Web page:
Even sadder because she reinforces so many of the stereotypes ascribed to black comics, and by extension, to black audiences.
The "big black man in drag" has always been a bit of a hurtful element of comedy directed at African Americans, which other comedies have tried to lampoon (for example, 30 Rock in its usage of Tracy Morgan). However, that's not really what I want to talk about today. (Thought I wouldn't get there?)
What's got bees in my bonnet today is a simple two-word phrase:
About three weeks ago I first noticed, on a bus stop ad for Madea's Big Happy Family (which releases today), that "Good afternoont" was being pushed as the catchphrase from this movie.
I don't know where to start with the problems I've got with this, but let's try to do it numerically in order from least to most important:
1) It's a pretty dubious practice to promote a movie by one of its catchphrases, especially when the movie hasn't even come out yet, meaning people don't yet know the catchphrase. And it doesn't have to be a bad movie for me to have this problem with it. I remember seeing billboards for Inglourious Basterds, where "That's a bingo!" was being promoted as a catchphrase. I guess that's sort of a funny moment in the movie, but it's not even approaching any kind of summary of the many-splendored glory that is Inglourious Basterds. I say, leave it out of the advertising altogether.
2) "Good afternoont" is not particularly funny -- er, funny at all. The entire joke is that she (we assume it's Madea) says the word "afternoon" with an extra "t" grafted on to the end.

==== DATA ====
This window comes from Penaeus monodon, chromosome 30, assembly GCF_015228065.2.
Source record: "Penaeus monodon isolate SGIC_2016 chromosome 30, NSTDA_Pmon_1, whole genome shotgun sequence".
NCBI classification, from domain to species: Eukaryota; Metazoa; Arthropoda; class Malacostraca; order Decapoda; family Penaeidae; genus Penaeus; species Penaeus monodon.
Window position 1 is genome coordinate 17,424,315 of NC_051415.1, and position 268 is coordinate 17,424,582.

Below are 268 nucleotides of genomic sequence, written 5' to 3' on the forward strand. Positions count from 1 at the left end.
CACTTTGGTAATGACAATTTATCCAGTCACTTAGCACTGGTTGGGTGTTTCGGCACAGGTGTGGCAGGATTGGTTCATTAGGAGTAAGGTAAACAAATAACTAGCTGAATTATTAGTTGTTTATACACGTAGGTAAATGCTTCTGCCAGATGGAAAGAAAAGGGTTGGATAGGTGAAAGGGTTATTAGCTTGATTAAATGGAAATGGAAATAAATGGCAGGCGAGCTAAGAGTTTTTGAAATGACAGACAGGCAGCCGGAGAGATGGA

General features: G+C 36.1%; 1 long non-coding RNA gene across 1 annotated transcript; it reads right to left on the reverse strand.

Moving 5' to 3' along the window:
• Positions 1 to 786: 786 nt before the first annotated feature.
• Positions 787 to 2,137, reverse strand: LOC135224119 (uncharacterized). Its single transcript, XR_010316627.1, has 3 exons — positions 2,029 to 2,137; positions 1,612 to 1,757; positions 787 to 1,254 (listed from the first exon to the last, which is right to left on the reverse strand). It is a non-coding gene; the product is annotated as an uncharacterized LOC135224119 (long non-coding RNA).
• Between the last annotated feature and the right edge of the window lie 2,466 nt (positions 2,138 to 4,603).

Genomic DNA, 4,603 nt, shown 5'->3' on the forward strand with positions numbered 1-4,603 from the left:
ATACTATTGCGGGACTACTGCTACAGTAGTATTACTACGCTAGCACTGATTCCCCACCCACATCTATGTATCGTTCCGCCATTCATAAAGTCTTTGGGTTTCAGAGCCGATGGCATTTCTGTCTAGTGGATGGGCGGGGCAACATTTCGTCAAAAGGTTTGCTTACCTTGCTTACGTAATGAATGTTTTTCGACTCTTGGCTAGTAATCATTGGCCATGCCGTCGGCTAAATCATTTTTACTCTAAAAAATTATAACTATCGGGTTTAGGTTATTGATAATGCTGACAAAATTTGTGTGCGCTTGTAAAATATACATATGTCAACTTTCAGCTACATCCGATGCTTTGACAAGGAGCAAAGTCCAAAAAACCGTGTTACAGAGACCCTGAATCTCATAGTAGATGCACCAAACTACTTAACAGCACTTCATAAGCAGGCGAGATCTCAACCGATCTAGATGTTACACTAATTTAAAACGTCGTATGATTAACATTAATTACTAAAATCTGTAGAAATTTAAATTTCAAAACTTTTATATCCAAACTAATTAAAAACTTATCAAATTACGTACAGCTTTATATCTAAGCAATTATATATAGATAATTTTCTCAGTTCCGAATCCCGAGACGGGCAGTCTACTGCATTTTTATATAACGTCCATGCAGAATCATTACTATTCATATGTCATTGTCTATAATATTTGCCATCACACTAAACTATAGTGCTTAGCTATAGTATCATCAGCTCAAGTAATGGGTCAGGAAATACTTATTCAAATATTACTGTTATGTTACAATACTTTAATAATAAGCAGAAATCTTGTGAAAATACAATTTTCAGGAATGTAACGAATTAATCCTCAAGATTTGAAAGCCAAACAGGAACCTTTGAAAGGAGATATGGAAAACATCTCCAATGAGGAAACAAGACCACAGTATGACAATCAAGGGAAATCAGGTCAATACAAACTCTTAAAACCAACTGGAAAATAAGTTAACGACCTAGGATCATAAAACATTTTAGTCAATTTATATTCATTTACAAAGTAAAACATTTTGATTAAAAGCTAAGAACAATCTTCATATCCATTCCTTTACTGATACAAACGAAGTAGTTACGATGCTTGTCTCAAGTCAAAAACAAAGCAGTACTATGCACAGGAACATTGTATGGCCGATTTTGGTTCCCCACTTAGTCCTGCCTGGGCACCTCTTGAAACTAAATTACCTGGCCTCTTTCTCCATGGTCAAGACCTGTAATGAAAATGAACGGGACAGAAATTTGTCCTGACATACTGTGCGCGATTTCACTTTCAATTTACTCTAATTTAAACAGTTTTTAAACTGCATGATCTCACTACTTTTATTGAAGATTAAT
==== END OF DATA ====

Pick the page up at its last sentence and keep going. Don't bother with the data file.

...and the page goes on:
3) And this one kind of relates to #2 -- if that is the only reason it's supposed to be funny, doesn't that mean we are being invited to laugh at dumb black people who can't speak English correctly?
Talk about hurtful stereotypes that have persisted down through time.
Look, I have to admit that I find language-related humor funny. Any sign that's poorly translated from Japanese to English (the entirety of the website www.engrish.com) makes me laugh hysterically. I don't even mind if the joke is related to a black person. I think it's really funny when people do their Mike Tyson impersonations, and they use an impressive four-syllable word in the wrong context. Tyson totally does that. (One of the funniest things about the documentary Tyson, which I otherwise found kind of boring, is that he uses the word "skullduggery" not once, but twice.)